Subpanel off main panel- mainly to give me more room for breakers. I installed a big outdoor isolation transformer, but you don’t have to do that. The output of the transformer was run through 4 gauge feeder wires to another subpanel near the room upstairs. (Without the transformer in the middle, you will probably still want a subpanel with a copper buss bar near the room which I believe is why the heavy gauge wire was used as a feeder). I didn’t use "audiophile" wire from the system subpanel to the outlets- just 10 gauge Romex. I learned from past experience that these have to be spaced apart, because if they are bundled, current or electrical noise on one of these runs can affect the others.
You have to figure out where you want the outlets for the dedicated lines. I didn’t use fancy $400 receptacles, but Albert Porter’s medical grade Hubbell 20 amp receptacles.
I had my electrical contractor pull a permit- they took care of all of that.
I’m sure there are other questions-- issues like which side or phase of the 120 volt legs from a 240 volt system- balancing it for load is normal- the theory is you want the system on the side that doesn’t have the noisy appliances. (This is less of an issue with the isolation transformer).
Grounding- all must come back to the main household ground. JEA can speak to the value or downside of additional grounding rods. You can’t really run a ground that is not in some way connected back (bonded may be the term of art) to the main household ground and electrical service. It is worth having the electrician check your current grounding set up, and how the current service panel is wired, just to make sure what’s already there is in order, so it doesn’t impair what you add. Dedicated lines are not really fully isolated from the main household electrical system, but help- you aren’t suffering current draw or noise from other appliances, lighting, etc. on the same branch. However, in my last system, there were certain low voltage fixtures elsewhere in the house, and certain appliances, that could generate a low level hum or noise despite the dedicated lines. Simple solution- don’t turn those on when you are listening.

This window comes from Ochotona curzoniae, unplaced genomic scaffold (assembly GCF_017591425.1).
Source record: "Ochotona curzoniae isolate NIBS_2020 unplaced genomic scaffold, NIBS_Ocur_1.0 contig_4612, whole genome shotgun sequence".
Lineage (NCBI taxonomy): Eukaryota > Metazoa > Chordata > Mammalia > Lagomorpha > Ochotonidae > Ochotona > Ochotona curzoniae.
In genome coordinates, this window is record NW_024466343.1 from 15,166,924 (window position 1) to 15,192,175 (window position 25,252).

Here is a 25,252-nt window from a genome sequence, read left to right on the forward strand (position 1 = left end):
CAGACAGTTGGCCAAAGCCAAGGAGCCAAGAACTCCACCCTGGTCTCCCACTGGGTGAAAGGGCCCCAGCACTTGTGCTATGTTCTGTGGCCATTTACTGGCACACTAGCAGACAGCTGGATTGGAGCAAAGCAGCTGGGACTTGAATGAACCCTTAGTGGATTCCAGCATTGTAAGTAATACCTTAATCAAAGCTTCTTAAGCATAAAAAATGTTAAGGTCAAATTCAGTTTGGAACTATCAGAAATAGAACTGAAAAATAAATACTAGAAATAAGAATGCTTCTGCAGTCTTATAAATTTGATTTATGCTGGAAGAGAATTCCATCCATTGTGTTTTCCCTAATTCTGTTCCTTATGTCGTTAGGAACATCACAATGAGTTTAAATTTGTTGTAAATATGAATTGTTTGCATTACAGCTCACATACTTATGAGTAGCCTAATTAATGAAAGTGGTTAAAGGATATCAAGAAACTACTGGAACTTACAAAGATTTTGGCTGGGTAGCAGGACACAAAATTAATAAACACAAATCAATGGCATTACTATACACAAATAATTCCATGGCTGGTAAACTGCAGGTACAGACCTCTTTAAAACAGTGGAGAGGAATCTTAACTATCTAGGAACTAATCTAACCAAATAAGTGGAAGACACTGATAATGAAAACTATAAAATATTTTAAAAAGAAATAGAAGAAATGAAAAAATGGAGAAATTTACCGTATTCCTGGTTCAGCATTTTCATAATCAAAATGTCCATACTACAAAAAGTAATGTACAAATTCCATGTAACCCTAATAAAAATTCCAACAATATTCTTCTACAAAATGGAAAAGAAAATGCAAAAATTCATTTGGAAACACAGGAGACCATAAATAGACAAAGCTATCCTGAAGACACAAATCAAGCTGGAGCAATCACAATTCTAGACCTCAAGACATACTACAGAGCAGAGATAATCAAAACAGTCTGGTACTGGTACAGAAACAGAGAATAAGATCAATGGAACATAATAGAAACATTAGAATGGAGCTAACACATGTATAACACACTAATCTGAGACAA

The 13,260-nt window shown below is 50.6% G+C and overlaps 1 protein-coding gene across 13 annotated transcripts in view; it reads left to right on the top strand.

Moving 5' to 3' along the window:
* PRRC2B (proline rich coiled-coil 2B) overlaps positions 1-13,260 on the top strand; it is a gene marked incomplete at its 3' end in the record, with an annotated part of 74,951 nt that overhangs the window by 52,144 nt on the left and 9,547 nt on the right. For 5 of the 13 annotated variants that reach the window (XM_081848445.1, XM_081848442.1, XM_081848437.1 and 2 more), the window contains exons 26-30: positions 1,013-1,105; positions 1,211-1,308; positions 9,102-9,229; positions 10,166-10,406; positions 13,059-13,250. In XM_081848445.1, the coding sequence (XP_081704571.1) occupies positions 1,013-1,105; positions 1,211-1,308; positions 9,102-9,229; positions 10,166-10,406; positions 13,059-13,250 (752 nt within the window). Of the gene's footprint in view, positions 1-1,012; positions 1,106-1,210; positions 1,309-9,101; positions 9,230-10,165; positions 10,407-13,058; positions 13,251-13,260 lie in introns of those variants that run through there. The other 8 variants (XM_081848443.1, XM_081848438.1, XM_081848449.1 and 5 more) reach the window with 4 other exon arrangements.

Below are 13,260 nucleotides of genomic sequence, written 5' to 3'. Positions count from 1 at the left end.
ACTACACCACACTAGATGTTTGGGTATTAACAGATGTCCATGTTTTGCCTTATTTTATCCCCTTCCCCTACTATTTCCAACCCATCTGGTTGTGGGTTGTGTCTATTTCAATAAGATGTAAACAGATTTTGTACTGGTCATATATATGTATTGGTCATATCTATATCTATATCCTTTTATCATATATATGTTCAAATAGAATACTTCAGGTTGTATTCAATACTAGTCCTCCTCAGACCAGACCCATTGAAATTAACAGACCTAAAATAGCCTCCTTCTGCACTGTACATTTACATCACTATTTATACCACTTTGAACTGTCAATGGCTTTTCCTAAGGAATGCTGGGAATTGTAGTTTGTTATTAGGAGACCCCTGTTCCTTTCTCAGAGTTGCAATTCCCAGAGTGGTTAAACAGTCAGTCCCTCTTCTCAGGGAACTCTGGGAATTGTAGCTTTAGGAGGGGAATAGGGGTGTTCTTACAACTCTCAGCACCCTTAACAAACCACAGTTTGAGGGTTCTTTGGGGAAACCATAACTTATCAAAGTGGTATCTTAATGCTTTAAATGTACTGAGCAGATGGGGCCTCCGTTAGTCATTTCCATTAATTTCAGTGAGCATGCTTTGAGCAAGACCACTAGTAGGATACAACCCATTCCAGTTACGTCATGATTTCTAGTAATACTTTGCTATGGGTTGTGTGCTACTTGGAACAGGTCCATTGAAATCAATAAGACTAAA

I’m sure others, including Jea, can add more, or clarify or correct anything I’ve said. I’m not an electrician, but that’s a short version of what I know. Good luck.